The final stop on our gustatory tour took us to a small family enterprise that made Parmesan cheese. The Per San Damiani farm was an inspiration to us and a tribute to one family's dedication and amazing hard work.
We were met by a young woman who introduced us to her husband, father and mother-in-law, a nephew and her two little kids. She escorted us into their work area that was abuzz with activity. Several cauldrons were heating up the milk at various stages. As the rennet made its magic happen, the milk would get chunky, and the workers would break up the curds, stirring it carefully until all was well mixed. Each cauldron was carefully watched and the milk was constantly tested for temperature and consistency. When the experts decided a cauldron was ready to be "cheesed", everyone jumped into action.
Cheese cloth was wrapped around some big poles straddling the cauldron, the cheese was divided into two chunks and slung into the cheese cloth to be formed and drained. Each chunk weighed around 50 lbs. The cheese was pulled out using the big poles and were immediately dropped into basket-like forms. In fact, the Italian word "formaggio" comes from the forms that are used to "form" the cheese.
This was a very wet and laborious process...everyone was wearing Wellies and heavy duty aprons, to protect them from the overflow.
This family has been making cheese for over 35 years and has never taken a vacation or had a day off. The cows keep producing milk, so the cheese must be made every day. They take a break between 12 and 2, then go back to work for the afternoon's cheese making.
We were shown their aging rooms where there were hundreds of huge rounds of Parmesan cheese, all smelling incredibly good. We were shown how inspectors come and with a little hammer, test each round before it can be labeled Parmesan. If the inspectors aren't happy with the sound (if they hear minute little holes in the cheese), the rind is marked with striations, indicating that it is 2nd quality. It is perfectly fine to eat, but it isn't perfect so it can't be sold as such. If they find too many flaws, it is labeled as 3rd quality and will be destroyed.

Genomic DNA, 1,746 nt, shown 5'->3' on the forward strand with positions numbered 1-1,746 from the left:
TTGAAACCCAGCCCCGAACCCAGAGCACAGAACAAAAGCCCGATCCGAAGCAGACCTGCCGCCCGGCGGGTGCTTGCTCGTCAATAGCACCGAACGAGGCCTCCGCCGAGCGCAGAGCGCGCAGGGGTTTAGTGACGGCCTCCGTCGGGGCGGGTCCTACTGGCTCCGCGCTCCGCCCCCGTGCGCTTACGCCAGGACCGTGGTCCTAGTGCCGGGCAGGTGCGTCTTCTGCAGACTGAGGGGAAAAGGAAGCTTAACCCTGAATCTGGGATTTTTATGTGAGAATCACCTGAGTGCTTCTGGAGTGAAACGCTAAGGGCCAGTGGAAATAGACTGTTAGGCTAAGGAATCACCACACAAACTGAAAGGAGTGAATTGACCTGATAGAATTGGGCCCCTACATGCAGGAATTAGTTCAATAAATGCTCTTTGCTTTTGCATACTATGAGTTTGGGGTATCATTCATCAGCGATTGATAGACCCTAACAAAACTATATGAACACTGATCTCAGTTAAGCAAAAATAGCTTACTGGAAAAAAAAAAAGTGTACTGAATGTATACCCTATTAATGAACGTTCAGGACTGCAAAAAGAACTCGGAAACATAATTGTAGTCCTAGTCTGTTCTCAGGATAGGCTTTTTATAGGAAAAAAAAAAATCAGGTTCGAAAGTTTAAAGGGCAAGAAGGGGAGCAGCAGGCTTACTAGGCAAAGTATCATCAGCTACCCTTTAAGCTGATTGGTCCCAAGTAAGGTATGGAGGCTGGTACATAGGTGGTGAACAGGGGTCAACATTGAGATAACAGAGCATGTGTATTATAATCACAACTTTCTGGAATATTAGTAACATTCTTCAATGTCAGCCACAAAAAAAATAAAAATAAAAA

When after our visit we went into the showroom for a taste-test (of course), we were greeted with chunks of aged Parmesan, honey and balsamic vinegar of dipping, and of course some wine. We had a lovely visit with the mother-in-law and enjoyed our samples and shopping. We came away with some great-tasting cheese and a new-found respect for the work that goes in to a product we have come to take for granted.
Over the course of these three tours, we learned that there is still value in the small, family enterprise that takes pride in its products. We learned that not all farming is factory farming and that smaller is often better, even if it may be more expensive. And we became more aware of just how lucky we are to be living in a country where these products are appreciated and treasured. America could learn a lot from these folks. While we are getting back to a more natural way of producing our food, we should support the small family farm instead of the mega-factory farms that get all the subsidies. Archer Daniels Midland doesn't need government subsidies....the local farmer who grows our veggies and who makes artisanal cheeses does!